Payments processors across Europe have called on the continent’s banking regulator to extend the deadline for meeting the Secure Customer Authentication (SCA) security standard as the Covid-19 crisis strains resources.
Businesses are directing all resources possible to surviving the current global crisis, with limited resources left for projects such as SCA compliance. This is being made worse by lockdowns and staff cuts.
On behalf of non-bank payment processors, which it represents, the European Payment Institutions Federation (EPIF) – made up of the likes of Visa and Mastercard – has written to the European Banking Authority (EBA) asking for more support, including a six-month extension to the deadline.
SCA is part of the EU’s Payment Services Directive 2 (PSD2). It means that any online payments worth more than €30 would require two methods of authentication from the person making the payment, such as a password, biometic authentication such as a fingerprint, or having a phone that can identify them.
The EU’s PSD2 enables third parties to access the customer data held by banks via application programming interfaces (APIs), if customer consent is granted, and offer services using this information.
Payments could be initiated by third-party suppliers and account information viewed via them, or both. This would mean a third party could build services on top of an account and allow the consumer to use these rather than those offered by the bank.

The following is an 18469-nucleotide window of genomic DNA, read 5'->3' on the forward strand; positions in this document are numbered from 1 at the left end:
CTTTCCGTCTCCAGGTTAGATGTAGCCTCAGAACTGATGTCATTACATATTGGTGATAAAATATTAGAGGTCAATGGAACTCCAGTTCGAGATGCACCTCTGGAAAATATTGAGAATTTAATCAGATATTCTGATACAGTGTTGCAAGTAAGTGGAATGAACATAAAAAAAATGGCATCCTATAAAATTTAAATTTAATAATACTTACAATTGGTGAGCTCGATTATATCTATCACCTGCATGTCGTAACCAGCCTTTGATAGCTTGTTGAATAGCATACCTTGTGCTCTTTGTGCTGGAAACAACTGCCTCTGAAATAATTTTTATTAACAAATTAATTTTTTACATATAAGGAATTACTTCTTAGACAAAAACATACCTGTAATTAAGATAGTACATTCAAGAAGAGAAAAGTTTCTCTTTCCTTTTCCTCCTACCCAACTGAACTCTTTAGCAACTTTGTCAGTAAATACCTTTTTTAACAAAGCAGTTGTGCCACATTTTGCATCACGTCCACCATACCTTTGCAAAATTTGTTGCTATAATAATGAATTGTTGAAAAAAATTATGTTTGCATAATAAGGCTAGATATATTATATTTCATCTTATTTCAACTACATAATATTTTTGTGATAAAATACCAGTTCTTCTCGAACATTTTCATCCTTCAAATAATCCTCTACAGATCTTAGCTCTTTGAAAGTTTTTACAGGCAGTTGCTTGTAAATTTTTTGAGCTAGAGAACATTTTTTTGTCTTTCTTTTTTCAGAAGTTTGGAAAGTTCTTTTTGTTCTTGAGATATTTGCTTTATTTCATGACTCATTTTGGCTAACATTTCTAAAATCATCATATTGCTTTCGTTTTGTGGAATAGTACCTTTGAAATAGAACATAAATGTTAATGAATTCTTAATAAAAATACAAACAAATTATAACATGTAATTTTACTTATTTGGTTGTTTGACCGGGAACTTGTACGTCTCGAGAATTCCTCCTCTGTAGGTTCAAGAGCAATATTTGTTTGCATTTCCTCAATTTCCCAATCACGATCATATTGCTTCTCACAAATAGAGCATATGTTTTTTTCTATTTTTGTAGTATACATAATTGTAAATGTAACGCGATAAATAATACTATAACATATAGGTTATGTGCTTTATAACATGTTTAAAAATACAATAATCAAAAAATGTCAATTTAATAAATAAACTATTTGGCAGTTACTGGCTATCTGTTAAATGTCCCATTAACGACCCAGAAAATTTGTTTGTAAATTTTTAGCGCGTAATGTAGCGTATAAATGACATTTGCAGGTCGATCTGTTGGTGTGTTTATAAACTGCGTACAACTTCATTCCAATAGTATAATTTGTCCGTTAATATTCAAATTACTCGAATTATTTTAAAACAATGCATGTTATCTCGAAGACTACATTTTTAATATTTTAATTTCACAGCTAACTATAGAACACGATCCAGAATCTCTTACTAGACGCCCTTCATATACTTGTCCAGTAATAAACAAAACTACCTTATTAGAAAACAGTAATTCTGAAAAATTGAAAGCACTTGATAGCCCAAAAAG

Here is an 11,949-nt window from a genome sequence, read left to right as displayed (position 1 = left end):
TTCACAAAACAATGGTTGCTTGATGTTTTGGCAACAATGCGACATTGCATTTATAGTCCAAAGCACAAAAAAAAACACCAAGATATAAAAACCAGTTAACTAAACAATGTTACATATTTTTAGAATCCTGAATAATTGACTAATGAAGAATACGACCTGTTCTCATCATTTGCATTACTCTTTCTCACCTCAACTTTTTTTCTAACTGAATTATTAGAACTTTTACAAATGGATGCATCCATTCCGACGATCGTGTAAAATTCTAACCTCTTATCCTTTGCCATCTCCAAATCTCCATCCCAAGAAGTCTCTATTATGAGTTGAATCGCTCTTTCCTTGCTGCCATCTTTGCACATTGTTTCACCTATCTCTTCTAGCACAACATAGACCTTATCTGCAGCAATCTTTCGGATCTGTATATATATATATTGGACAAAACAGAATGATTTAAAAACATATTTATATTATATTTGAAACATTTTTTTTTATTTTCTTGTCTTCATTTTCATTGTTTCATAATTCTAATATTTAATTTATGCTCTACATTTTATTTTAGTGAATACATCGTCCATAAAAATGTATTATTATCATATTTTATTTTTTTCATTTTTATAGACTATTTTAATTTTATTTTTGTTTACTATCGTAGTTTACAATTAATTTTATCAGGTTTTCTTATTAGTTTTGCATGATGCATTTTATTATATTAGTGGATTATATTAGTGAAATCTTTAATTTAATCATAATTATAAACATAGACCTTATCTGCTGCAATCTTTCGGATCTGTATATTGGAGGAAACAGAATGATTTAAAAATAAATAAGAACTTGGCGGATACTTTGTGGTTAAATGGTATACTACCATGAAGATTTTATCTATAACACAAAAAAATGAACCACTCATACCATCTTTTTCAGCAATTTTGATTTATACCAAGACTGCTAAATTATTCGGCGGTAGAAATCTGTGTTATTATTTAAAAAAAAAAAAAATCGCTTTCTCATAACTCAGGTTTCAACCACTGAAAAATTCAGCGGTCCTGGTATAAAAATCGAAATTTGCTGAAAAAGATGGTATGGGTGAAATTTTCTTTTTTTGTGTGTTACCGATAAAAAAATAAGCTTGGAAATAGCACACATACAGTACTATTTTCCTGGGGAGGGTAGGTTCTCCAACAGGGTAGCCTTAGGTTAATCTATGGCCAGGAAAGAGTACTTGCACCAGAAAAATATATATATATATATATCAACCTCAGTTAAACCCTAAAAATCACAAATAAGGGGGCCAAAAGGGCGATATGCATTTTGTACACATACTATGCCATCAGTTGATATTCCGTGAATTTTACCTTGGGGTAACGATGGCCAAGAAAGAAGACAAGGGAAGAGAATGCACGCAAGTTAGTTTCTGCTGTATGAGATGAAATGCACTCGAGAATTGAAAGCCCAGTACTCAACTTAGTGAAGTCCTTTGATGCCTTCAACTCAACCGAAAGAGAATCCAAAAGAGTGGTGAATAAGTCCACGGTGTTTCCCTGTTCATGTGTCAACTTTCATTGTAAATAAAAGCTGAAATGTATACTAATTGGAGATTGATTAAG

Under the current timeline, payment processing merchants in Europe must meet the SCA rules by the end of December this year, but the PIF is calling for more time.
In its letter to the EBA, the EPIF asked the authority and the European Commission to introduce measures to support organisations meeting the deadline given the strain that the Covid-19 pandemic has put on resources.
“In light of Covid-19, this should also include the possibility of an at least additional six months for the market to be fully SCA ready. It is now clear that the Covid-19 crisis has significantly reduced the capacity available to progress SCA development and implementation,” said the EPIF.
“During the pandemic, companies have had to focus their efforts on business continuity, prioritising business critical activities targeted at maintaining stability and supporting consumers though the crisis.
“Many have had to change their operations to service new and pressing customer needs which, in many cases, includes relaxing their normal business terms. This all requires redeployment of resource to manage this activity and the governance and controls surrounding it.
“For many merchants, this also has to be delivered by a reduced workforce through layoffs arising from falling revenues and necessary social distancing measures.”
The deadline in the UK, which was originally set for September 2019, was extended by 18 months by the Financial Services Authority (FCA), with 14 March 2021 the new deadline.
The FCA said more time was needed to implement SCA given the “complexity of the requirements, a lack of preparedness and the potential for a significant impact on consumers”.